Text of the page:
In late October, during a brief break from Tour responsibilities, Dane spent a few hours at Channel Islands shaping a board that he specifically wanted to have no dimensions or plan—he’d hoped it would instead be the product of immediate inspiration. “I didn’t even want anyone to tell me which tools to use, but a couple times I really wanted to ask,” he laughed. “I just want to cut loose on the [blank], but people are telling me, ‘You’ve got to do this and that,’ and I’m like, ‘F–k man, just let me do it!’ Then, all of a sudden there’s no one there to help me, and I’m like, ‘Oh no, what do I do now?’”
The theme of his shaping adventure is evident in the idea behind Thrills, Spills and Whatnot. “I deal with really big productions a lot, where people have these big concepts, and I feel like details get sacrificed when you have these really big concepts,” he stated with conviction. “So I wanted to make something with zero concept, and focus on the details. I wanted to focus on the moment-to-moment aesthetics that get lost when you’re chasing a big concept.”
While he may be a maestro on a 6’2″, the challenge of creating art without a guiding principal is the stuff of pure genius. Dane acknowledged that Thrills suffered from a lack of structure. “We should have been more critical of the content and cut it down 10 minutes. Thirty-five minutes is probably too long for something that has no narrative or motor pushing it forward.”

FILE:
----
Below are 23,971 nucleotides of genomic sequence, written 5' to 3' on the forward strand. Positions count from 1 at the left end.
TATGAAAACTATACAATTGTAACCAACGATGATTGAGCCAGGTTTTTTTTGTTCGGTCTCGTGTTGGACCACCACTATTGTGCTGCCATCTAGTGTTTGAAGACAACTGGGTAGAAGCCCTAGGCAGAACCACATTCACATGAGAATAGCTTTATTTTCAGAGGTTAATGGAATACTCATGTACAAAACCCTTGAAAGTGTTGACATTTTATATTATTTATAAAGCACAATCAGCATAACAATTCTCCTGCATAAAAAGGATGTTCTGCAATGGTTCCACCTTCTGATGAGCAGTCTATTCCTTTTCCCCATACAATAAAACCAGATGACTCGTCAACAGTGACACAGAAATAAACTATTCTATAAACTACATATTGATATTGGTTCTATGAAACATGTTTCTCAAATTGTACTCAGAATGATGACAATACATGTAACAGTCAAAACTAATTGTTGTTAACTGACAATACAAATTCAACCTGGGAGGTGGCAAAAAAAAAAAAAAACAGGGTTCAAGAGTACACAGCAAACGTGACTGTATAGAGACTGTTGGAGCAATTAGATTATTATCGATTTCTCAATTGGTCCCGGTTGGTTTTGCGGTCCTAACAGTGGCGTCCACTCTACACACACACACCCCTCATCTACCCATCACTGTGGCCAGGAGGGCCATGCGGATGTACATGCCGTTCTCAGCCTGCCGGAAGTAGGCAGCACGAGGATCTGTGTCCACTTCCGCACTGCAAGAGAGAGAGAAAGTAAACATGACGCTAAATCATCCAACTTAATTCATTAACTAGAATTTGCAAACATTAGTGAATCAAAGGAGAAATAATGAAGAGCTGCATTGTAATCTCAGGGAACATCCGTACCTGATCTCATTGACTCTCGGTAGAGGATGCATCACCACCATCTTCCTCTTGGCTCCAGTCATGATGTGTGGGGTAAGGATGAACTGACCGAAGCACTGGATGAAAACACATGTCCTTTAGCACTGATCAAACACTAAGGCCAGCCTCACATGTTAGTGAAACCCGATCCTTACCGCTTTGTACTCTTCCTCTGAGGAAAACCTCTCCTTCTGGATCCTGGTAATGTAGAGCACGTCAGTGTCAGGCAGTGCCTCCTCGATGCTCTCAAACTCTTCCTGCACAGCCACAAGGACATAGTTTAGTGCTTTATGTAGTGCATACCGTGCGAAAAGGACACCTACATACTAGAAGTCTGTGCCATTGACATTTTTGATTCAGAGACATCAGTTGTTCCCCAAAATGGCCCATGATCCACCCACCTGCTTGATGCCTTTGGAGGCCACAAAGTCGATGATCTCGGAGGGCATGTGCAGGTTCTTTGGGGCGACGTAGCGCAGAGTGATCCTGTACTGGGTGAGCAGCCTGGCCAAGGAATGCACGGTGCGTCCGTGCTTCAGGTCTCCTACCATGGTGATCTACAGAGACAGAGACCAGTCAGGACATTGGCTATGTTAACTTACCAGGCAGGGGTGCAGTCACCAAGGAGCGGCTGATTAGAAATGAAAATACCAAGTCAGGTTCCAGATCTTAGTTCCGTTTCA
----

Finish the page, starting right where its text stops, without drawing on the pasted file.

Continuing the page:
“I never felt like Seen/Unseen had to have a motor,” he continued, “because it was just this free download. I feel like it almost turned out better [than Thrills Spills and Whatnot], or maybe more natural in a way, because my concept with Thrills was to have no concept…but that’s still a concept.”
Dane laughed out loud at the irony of his statement and admitted that, unlike Thrills, Seen/Unseen’s creation was more natural and “just kind of fell into place.”
The reality is, neither of Dane’s films are artfully crafted masterworks. Like the experimental surfboards he makes in Al Merrick’s shaping bay when the legendary craftsman is fly-fishing in Montana, they are exercises in understanding one’s purpose and challenging established norms—both are natural curiosities for young people with active minds. In actuality, the real signature film is MarineLayerProductions.com itself.
Since its launch a year ago, Dane’s blog has become an ongoing, casual but honest conversation with fans and viewers. Told from the comfort of home, without the pressure of studio lights or the stress-inducing deadlines of larger-scale productions, Marine Layer gives users a window into Dane’s mind and his daily surf sessions without beating them over the head with logos and promotions. And the results are tangible. Monthly, the site is visited by 150,000 unique viewers—10 times the number that will pay retail for the next big signature film.
If signature films were a way to take the narrative from the surf media, Marine Layer has allowed Dane to reclaim it from people with big concepts and tell his story his own way.